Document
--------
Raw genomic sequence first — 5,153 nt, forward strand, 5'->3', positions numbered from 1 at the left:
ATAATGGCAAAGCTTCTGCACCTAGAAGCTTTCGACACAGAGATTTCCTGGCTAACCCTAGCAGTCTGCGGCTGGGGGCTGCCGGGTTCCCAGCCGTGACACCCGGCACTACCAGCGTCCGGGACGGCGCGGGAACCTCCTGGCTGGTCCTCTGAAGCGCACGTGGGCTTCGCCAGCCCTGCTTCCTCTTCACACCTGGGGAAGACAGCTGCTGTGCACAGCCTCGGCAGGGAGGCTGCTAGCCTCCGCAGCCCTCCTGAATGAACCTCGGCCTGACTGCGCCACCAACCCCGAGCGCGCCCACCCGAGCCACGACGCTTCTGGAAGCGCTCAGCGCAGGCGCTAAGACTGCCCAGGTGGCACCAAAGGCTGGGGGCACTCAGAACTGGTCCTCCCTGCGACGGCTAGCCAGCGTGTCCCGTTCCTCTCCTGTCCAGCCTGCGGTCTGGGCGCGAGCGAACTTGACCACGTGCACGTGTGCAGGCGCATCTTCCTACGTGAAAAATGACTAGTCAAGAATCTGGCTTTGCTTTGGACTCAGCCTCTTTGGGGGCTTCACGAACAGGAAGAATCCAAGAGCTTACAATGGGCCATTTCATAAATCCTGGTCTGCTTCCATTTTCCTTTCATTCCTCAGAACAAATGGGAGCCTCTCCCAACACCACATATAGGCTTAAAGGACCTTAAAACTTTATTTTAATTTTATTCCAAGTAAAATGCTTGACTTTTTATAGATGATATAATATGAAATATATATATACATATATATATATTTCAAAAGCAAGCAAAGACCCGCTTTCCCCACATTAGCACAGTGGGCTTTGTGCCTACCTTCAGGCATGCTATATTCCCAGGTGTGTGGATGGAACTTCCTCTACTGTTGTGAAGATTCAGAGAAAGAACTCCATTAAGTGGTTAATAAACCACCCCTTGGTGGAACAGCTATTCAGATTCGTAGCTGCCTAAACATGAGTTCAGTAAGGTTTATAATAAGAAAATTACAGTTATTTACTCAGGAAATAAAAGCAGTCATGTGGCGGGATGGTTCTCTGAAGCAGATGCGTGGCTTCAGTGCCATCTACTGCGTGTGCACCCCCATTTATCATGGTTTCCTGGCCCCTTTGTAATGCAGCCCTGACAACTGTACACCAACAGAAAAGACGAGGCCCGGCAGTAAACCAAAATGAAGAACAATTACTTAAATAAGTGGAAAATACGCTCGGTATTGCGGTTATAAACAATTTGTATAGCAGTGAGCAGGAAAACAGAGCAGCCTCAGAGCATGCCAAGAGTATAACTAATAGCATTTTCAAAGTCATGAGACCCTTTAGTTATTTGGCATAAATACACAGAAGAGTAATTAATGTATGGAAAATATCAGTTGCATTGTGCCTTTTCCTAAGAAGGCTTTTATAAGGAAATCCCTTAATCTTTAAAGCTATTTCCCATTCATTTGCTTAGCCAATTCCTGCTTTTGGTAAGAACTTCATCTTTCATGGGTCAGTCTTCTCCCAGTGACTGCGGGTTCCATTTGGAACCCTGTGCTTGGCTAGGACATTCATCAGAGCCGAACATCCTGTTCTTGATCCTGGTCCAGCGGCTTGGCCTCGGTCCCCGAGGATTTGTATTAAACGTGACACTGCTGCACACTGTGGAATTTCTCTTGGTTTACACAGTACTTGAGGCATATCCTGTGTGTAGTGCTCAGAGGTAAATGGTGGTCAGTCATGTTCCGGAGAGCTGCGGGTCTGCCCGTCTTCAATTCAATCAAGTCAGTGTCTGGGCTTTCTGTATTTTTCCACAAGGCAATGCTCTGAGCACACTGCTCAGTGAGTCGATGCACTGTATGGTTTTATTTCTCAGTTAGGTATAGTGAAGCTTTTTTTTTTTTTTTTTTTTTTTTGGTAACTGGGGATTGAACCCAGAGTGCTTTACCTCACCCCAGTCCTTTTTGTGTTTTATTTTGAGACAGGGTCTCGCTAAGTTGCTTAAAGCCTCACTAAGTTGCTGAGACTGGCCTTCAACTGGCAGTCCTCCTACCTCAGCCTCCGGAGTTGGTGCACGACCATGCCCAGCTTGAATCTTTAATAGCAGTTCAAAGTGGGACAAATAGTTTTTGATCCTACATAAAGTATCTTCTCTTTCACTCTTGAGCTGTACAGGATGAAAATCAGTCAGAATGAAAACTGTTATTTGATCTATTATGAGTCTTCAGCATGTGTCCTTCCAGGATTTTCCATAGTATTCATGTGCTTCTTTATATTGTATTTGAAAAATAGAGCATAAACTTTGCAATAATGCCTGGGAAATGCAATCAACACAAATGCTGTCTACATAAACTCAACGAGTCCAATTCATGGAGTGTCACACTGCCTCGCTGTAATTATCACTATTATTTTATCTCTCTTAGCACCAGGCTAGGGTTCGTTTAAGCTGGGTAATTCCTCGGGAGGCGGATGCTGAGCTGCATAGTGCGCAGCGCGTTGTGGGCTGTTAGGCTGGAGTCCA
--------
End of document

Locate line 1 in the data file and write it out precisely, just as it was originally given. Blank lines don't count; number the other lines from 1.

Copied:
Raw genomic sequence first — 5,153 nt, forward strand, 5'->3', positions numbered from 1 at the left: